Less than a year ago, Marriott had to admit its data had been hacked, leading to the release of information on about 500 million guests worldwide. And by summer, Capital One was in the news for a similar reason.
Now, hotel guests say they’ve had enough. Hotel Management notes that more than 22 million U.S. travelers self-report as being the victim of a cyberattack through their business with hotels, according to the Morphisec 2019 Hospitality Guest Threat Index. The index also found 70 percent of travelers don’t believe the hotels they stay at are investing enough in cybersecurity. Almost 50 percent say their trust in a hotel’s cyber defenses influences if they book a stay with them.
The level of comfort (or discomfort) is also tied to athletes’ and their families’ use of credit cards onsite in a hotel. Almost 60 percent of consumers believed that restaurant point-of-sale systems were the most susceptible to cyberattacks within the hospitality industry. Another 40 percent believed Wi-Fi breaches pose the most significant threat during their hotel stay. (Worth noting: earlier this year, Morphisec discovered FIN8, a cybercrime group most known for targeting the retail industry, was actively targeting POS systems within hospitality companies in the U.S. and abroad.)
Hotel Management’s article says the U.S. Department of Commerce believes hotels could do far more to protect guests. Following the Marriott breach, U.S. Commerce Secretary Wilbur Ross noted that “many companies have been scrimping on the cybersecurity budget” — both in the hospitality sector and beyond.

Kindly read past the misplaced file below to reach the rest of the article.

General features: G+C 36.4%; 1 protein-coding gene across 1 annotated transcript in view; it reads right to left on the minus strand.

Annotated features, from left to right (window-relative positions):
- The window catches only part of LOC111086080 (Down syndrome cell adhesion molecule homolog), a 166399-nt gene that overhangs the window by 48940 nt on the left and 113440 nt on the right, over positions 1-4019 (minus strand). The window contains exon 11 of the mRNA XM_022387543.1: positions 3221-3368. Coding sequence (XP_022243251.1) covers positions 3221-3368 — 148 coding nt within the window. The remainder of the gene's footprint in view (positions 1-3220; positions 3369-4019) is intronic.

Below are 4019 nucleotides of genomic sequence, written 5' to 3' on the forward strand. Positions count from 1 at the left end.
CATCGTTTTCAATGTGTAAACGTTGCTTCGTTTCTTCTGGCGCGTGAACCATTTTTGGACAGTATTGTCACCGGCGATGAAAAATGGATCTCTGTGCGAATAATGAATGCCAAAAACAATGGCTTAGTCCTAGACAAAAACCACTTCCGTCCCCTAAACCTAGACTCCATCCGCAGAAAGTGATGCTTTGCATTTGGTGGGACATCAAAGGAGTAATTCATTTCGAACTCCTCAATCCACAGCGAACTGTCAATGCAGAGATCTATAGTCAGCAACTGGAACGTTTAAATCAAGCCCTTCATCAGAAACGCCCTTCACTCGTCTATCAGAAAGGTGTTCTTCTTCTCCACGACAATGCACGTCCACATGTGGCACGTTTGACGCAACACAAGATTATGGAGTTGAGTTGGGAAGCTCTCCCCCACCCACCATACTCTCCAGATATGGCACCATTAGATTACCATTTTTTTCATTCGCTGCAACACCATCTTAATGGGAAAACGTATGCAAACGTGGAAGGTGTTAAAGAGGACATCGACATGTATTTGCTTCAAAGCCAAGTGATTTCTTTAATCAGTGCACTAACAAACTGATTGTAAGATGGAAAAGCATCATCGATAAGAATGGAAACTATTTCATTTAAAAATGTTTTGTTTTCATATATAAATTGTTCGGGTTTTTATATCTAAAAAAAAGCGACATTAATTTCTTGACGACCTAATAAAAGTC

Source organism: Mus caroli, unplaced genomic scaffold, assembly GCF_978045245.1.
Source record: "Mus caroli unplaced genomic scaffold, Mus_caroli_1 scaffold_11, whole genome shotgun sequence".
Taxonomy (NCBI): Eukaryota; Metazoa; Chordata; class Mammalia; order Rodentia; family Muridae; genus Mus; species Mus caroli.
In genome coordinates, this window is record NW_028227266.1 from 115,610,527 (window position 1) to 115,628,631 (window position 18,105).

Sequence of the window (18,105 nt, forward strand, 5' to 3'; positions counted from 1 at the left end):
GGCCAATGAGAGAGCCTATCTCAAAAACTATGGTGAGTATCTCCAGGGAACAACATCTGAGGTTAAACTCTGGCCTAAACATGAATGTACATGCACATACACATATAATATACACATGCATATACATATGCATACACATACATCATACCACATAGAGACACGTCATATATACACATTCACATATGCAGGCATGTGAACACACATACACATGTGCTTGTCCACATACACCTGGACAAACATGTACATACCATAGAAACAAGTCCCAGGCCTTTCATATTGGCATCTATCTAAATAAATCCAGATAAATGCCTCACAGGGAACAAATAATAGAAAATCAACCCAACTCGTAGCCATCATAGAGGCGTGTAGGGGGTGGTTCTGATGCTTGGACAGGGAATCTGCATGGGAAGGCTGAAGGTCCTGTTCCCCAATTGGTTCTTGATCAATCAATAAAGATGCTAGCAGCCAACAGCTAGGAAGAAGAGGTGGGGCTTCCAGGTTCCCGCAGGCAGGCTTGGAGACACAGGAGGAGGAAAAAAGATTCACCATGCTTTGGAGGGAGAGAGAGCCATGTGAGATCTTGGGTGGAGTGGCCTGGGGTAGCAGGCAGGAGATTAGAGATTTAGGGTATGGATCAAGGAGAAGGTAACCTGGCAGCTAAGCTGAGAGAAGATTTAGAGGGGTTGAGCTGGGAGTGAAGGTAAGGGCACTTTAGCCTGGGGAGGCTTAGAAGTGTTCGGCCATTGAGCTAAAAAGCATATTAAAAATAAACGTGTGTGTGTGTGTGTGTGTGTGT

It’s a hard place for event owners to be. They’ll certainly be subjected to complaints if there’s a data security breach – although it won’t be their fault. One thing they can do in advance – not to avoid it but to guard against financial damages from it – is make sure appropriate insurance is in place. Insurance companies that specialize in planned events, such as sports, often offer special coverage for those who want to guard against damages, according to Lorena Hatfield, marketing manager for K&K Insurance, who noted, “Cyber liability insurance does exist; K&K includes it in some, but not all of their program coverage but we really aren’t the experts and don’t offer it as a “stand alone” policy as other insurance companies do."
So knowing people are uncomfortable, and knowing that travel sports are not the only option for athletes (high school teams will be more than happy to take on youth athletes), what can event owners do to try to put safeguards in place?
A number of sites list best practices for enhancing cybersecurity when traveling; sites such as Gravoc list steps individuals can take prior to departure, and while on the road.
Nic Collins of HBC Event Services, noted in a recent article in Sports Destination Management that event owners who have data breach concerns, and who are considering using a housing service to take reservations for hotel, “should make sure to ask about PCI compliance. The Payment Card Industry Data Security Standard is an information security standard for organizations that handle branded credit cards. The PCI Standard is mandated by the card brands and administered by the Payment Card Industry Security Standards Council.”
With the proper insurance and with a PCI-compliant housing bureau, event owners can turn their attention to the workings of their event. They should, however, be prepared, just in case, and should have an plan set up to deal with it. The Federal Trade Commission has provided a full action plan. A few of the key points are as follows: